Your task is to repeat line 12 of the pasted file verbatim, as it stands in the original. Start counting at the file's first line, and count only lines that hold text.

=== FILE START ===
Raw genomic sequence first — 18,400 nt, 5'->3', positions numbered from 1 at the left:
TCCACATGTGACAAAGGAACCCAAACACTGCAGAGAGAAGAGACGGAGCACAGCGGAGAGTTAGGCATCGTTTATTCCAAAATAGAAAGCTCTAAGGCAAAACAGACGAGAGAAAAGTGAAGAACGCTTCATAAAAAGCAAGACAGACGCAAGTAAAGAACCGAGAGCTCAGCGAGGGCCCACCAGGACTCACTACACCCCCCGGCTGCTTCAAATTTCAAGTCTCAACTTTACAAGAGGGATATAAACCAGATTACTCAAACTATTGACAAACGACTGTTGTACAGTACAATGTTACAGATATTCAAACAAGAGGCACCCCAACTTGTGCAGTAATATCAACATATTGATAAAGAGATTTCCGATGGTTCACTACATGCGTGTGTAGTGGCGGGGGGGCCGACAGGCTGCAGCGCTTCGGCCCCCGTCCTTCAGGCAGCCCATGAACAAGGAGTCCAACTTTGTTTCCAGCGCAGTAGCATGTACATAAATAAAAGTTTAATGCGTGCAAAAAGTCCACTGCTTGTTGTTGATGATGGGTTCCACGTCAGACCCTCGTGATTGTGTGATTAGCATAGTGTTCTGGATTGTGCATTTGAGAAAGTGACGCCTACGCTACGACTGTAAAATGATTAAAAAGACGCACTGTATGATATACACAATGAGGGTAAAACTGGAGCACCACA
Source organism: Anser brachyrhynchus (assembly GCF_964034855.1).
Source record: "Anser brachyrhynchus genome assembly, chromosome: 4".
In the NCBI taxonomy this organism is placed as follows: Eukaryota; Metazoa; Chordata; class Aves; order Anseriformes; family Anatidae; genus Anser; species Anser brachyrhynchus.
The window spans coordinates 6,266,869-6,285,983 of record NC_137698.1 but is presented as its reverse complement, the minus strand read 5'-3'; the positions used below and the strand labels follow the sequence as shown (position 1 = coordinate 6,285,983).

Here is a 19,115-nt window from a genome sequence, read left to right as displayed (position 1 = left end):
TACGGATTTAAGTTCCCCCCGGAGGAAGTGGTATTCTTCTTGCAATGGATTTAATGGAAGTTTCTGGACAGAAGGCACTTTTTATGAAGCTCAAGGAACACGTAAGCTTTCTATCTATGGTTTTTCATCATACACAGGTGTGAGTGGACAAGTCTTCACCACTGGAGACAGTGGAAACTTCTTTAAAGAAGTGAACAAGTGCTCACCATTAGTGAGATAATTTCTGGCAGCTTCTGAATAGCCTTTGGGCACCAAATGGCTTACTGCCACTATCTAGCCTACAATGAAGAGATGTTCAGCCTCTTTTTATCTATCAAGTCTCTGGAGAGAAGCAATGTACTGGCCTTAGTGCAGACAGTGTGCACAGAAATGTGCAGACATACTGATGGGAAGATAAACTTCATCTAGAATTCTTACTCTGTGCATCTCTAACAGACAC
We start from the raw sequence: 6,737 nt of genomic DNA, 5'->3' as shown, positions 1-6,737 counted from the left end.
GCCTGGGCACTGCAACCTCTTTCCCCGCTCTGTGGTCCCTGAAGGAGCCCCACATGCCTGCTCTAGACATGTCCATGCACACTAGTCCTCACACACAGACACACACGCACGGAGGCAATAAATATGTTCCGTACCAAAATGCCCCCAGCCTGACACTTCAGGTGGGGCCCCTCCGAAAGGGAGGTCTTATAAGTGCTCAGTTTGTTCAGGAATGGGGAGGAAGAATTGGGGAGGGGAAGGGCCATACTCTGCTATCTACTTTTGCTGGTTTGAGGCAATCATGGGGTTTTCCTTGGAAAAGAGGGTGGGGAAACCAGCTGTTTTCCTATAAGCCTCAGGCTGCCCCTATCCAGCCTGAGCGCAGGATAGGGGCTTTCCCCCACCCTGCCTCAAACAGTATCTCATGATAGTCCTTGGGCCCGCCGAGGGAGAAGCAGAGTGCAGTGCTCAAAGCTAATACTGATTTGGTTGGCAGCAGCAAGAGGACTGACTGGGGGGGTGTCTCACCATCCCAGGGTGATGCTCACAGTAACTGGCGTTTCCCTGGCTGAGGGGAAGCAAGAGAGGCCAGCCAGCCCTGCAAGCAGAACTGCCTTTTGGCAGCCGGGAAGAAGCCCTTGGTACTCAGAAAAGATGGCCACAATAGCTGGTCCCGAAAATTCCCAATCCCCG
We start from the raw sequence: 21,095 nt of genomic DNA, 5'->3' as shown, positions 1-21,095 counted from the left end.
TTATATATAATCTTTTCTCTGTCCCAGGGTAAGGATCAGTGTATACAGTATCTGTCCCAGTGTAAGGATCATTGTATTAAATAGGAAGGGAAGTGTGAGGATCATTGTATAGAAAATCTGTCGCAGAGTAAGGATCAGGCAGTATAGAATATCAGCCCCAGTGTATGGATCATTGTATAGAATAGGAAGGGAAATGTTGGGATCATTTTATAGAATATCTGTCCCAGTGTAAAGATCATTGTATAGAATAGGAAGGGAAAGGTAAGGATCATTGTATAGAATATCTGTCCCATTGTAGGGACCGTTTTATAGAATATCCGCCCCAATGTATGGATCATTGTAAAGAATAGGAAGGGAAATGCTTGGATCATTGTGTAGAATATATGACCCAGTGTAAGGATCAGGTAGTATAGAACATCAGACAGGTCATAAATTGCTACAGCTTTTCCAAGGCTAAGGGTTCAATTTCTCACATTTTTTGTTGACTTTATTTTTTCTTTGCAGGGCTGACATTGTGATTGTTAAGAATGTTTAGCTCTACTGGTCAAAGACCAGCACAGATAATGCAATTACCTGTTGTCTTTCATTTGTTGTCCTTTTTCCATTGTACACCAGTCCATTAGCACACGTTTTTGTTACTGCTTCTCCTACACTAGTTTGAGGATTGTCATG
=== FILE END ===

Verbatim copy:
TTATATATAATCTTTTCTCTGTCCCAGGGTAAGGATCAGTGTATACAGTATCTGTCCCAGTGTAAGGATCATTGTATTAAATAGGAAGGGAAGTGTGAGGATCATTGTATAGAAAATCTGTCGCAGAGTAAGGATCAGGCAGTATAGAATATCAGCCCCAGTGTATGGATCATTGTATAGAATAGGAAGGGAAATGTTGGGATCATTTTATAGAATATCTGTCCCAGTGTAAAGATCATTGTATAGAATAGGAAGGGAAAGGTAAGGATCATTGTATAGAATATCTGTCCCATTGTAGGGACCGTTTTATAGAATATCCGCCCCAATGTATGGATCATTGTAAAGAATAGGAAGGGAAATGCTTGGATCATTGTGTAGAATATATGACCCAGTGTAAGGATCAGGTAGTATAGAACATCAGACAGGTCATAAATTGCTACAGCTTTTCCAAGGCTAAGGGTTCAATTTCTCACATTTTTTGTTGACTTTATTTTTTCTTTGCAGGGCTGACATTGTGATTGTTAAGAATGTTTAGCTCTACTGGTCAAAGACCAGCACAGATAATGCAATTACCTGTTGTCTTTCATTTGTTGTCCTTTTTCCATTGTACACCAGTCCATTAGCACACGTTTTTGTTACTGCTTCTCCTACACTAGTTTGAGGATTGTCATG